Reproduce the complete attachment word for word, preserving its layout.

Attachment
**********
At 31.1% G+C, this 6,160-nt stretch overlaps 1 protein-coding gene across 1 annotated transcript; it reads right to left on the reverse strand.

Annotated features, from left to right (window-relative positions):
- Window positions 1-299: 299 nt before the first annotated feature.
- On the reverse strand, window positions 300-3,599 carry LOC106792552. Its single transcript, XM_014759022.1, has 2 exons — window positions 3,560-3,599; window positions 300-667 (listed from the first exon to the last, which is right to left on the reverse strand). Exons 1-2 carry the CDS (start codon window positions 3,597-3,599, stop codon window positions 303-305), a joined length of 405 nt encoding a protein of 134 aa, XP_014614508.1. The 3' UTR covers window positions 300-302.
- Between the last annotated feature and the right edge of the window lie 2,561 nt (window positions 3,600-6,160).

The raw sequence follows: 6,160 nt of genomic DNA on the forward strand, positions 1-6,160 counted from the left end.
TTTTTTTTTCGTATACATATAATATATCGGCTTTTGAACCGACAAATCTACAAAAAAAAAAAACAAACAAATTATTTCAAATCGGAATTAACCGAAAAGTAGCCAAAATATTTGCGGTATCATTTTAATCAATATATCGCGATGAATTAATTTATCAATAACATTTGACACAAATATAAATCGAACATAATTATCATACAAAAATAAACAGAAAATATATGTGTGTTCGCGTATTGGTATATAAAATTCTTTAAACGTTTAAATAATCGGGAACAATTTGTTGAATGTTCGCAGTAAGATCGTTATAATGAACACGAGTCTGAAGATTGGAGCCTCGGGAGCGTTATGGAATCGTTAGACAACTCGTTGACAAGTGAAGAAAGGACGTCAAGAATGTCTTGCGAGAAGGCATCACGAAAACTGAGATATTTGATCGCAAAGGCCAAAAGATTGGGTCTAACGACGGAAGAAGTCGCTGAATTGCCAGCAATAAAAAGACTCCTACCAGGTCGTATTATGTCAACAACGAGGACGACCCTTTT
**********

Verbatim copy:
At 31.1% G+C, this 6,160-nt stretch overlaps 1 protein-coding gene across 1 annotated transcript; it reads right to left on the reverse strand.

Annotated features, from left to right (window-relative positions):
- Window positions 1-299: 299 nt before the first annotated feature.
- On the reverse strand, window positions 300-3,599 carry LOC106792552. Its single transcript, XM_014759022.1, has 2 exons — window positions 3,560-3,599; window positions 300-667 (listed from the first exon to the last, which is right to left on the reverse strand). Exons 1-2 carry the CDS (start codon window positions 3,597-3,599, stop codon window positions 303-305), a joined length of 405 nt encoding a protein of 134 aa, XP_014614508.1. The 3' UTR covers window positions 300-302.
- Between the last annotated feature and the right edge of the window lie 2,561 nt (window positions 3,600-6,160).

The raw sequence follows: 6,160 nt of genomic DNA on the forward strand, positions 1-6,160 counted from the left end.
TTTTTTTTTCGTATACATATAATATATCGGCTTTTGAACCGACAAATCTACAAAAAAAAAAAACAAACAAATTATTTCAAATCGGAATTAACCGAAAAGTAGCCAAAATATTTGCGGTATCATTTTAATCAATATATCGCGATGAATTAATTTATCAATAACATTTGACACAAATATAAATCGAACATAATTATCATACAAAAATAAACAGAAAATATATGTGTGTTCGCGTATTGGTATATAAAATTCTTTAAACGTTTAAATAATCGGGAACAATTTGTTGAATGTTCGCAGTAAGATCGTTATAATGAACACGAGTCTGAAGATTGGAGCCTCGGGAGCGTTATGGAATCGTTAGACAACTCGTTGACAAGTGAAGAAAGGACGTCAAGAATGTCTTGCGAGAAGGCATCACGAAAACTGAGATATTTGATCGCAAAGGCCAAAAGATTGGGTCTAACGACGGAAGAAGTCGCTGAATTGCCAGCAATAAAAAGACTCCTACCAGGTCGTATTATGTCAACAACGAGGACGACCCTTTT